Parallel problems are in animal husbandry. Animals are imprisoned where they can hardly even turn around, and dosed with antibiotics to prevent disease (which may increase antibiotic-resistant bacteria). Male chicks are ground up alive because the farms have no use for them. The chicken we eat is all female. The industrial motto is, Bigger is better. And profit is its only ethic.
Berry says small farmers used to be able to survive in part because they could sell the produce they didn’t need locally. Regulation in the name of sanitation changed that. One such regulation was the requirement to store the milk a farm produced in a tank. The catch was that a farm had to have a herd of at least thirty cows to be able to afford such a tank.
Regulation is an issue in other industries. Coal, oil, and other miners and manufacturers dump their wastes anywhere they please, which is convenient for them, but not so convenient for those who have to drink the water they pollute. Being large enterprises, they’re able to have regulations changed, or prevent them from being enforced. Small farmers didn’t have that power.
Convenience has been a selling-point of capitalism, but capitalists have wanted to make people pay as much as possible for it. Electrification of rural areas was rejected for a long time, because electric companies didn’t believe it could be profitable. When a program was pushed through to provide electricity to a remote area in Texas (where Lyndon Johnson grew up), electricity made the lives of ordinary people immeasurably easier. Before that, the drudgery there had been brutal.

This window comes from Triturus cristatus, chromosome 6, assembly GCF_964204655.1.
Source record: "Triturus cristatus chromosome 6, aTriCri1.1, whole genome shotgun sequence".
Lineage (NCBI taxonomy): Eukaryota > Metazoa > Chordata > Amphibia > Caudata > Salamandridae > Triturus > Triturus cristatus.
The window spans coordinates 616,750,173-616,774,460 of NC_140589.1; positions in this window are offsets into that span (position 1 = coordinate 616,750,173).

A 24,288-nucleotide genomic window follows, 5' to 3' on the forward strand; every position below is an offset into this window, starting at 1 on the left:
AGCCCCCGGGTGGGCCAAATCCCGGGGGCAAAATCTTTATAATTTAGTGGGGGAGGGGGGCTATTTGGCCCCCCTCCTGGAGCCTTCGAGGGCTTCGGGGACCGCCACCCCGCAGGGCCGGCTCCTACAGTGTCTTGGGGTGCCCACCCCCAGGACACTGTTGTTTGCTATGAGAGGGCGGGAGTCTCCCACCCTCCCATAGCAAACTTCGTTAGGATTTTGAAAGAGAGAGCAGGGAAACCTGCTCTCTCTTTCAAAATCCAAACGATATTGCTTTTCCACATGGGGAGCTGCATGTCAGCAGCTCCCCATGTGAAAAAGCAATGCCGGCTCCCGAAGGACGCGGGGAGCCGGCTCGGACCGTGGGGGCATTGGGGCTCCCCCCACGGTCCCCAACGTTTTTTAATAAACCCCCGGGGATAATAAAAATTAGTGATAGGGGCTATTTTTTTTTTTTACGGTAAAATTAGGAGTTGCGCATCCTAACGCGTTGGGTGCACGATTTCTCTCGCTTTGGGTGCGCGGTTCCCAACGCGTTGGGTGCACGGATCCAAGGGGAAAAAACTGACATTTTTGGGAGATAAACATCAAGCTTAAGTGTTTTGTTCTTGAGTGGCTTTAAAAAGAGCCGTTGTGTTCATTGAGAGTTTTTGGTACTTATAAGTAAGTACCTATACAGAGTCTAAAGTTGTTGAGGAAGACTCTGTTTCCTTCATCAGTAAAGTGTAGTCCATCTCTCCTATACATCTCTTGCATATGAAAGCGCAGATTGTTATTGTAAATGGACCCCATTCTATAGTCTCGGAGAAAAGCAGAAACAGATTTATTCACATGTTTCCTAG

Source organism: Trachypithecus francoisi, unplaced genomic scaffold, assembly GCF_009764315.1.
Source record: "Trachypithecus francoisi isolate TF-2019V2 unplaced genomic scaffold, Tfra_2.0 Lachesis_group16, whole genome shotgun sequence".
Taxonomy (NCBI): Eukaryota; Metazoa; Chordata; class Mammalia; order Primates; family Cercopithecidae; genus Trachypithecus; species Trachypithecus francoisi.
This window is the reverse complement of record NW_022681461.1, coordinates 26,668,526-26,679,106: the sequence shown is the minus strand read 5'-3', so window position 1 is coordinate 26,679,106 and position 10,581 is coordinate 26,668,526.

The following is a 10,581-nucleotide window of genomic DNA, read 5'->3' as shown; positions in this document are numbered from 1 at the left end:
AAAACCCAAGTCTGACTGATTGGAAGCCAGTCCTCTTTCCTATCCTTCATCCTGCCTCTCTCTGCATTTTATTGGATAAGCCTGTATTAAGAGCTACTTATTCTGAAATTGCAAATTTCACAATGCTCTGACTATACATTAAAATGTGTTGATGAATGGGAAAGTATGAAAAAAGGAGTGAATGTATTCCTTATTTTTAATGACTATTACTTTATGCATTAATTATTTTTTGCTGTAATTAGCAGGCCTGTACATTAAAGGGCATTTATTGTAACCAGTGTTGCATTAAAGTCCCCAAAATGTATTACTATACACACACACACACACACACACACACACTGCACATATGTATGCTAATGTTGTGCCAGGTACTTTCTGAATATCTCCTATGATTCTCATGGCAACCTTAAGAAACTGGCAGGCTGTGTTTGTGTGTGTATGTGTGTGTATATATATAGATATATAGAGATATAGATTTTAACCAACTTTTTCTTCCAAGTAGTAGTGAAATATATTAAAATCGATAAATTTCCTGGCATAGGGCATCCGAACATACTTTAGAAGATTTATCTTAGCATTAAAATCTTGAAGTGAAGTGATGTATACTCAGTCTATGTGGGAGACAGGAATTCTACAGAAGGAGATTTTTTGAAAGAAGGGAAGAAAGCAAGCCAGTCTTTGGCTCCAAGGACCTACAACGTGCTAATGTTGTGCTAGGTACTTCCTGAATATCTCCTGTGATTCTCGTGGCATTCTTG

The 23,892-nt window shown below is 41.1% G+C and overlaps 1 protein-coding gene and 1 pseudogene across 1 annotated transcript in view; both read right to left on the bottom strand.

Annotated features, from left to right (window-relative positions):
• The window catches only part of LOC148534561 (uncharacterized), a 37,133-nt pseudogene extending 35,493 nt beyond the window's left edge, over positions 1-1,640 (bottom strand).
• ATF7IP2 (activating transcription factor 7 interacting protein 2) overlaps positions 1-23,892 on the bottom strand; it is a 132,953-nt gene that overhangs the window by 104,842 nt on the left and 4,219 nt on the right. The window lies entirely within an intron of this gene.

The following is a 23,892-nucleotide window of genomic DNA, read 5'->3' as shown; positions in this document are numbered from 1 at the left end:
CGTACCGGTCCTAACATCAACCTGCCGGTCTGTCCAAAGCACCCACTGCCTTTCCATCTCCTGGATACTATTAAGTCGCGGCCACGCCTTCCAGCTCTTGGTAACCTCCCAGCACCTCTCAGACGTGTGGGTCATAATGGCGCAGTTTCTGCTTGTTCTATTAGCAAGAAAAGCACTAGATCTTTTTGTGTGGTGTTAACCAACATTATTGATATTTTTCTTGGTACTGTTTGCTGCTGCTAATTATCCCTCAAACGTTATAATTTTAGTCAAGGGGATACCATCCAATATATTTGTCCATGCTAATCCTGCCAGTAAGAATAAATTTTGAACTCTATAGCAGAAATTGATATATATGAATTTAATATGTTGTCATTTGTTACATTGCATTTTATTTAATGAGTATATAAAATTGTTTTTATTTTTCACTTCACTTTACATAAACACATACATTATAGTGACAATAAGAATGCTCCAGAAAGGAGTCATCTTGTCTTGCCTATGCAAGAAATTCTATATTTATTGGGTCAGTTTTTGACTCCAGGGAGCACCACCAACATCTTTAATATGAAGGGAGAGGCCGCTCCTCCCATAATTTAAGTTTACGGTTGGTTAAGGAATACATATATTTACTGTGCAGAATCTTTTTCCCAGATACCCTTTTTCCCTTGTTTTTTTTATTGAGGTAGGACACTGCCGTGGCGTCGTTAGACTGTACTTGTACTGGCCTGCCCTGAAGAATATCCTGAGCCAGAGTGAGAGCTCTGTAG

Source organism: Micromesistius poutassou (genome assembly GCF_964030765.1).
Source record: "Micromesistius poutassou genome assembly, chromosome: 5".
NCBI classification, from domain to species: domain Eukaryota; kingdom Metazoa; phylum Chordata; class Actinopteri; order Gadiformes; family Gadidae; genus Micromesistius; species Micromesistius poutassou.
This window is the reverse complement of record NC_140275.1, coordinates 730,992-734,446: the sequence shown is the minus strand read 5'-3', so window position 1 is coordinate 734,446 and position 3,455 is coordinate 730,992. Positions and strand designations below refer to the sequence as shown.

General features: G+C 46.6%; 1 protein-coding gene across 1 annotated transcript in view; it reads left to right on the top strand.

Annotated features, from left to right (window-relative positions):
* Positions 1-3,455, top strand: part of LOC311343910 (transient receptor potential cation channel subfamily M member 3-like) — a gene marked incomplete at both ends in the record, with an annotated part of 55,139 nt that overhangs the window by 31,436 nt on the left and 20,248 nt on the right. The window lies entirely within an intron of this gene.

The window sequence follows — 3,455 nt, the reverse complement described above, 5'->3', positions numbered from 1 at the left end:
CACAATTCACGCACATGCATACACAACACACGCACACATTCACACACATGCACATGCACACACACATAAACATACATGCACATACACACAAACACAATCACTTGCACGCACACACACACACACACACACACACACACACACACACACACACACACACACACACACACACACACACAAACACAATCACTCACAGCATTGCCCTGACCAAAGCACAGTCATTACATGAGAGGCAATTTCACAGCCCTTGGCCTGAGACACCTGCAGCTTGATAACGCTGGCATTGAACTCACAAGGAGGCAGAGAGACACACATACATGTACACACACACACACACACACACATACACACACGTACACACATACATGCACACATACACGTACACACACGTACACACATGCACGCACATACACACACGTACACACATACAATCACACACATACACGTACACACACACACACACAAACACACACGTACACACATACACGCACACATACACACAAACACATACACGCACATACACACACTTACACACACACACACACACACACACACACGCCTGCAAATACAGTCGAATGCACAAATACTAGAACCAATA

But convenience isn’t always a sufficient justification. That which is convenient isn’t always a good idea. Plastic is an example. We make almost everything out of it, but it doesn’t biodegrade. The impact of this isn’t immediate, so we don’t generally notice, but eventually we will, as the world fills up with trash, which interferes with natural processes.
Reliance on coal and especially oil for energy has also been convenient, while plunging us into several wars to ensure our supply doesn’t get cut off. The air pollution it has produced has been less convenient, but hasn’t been enough to move us to other energy sources.
Coal companies essentially conned people living in the Appalachians out of their property, forced them to work in mines to support themselves, and took the profit made out of the states where it was made. After deep mines (where working conditions have always been dangerous), companies began strip-mining: digging up the land to get to the coal, which destroyed the productivity of the soil. They also began blowing tops off mountains to get to the coal, dumping the waste anywhere they pleased, including rivers and streams, without concern for the health problems that caused people in the area, and potentially further downstream. That’s laissez-faire, and it’s violent.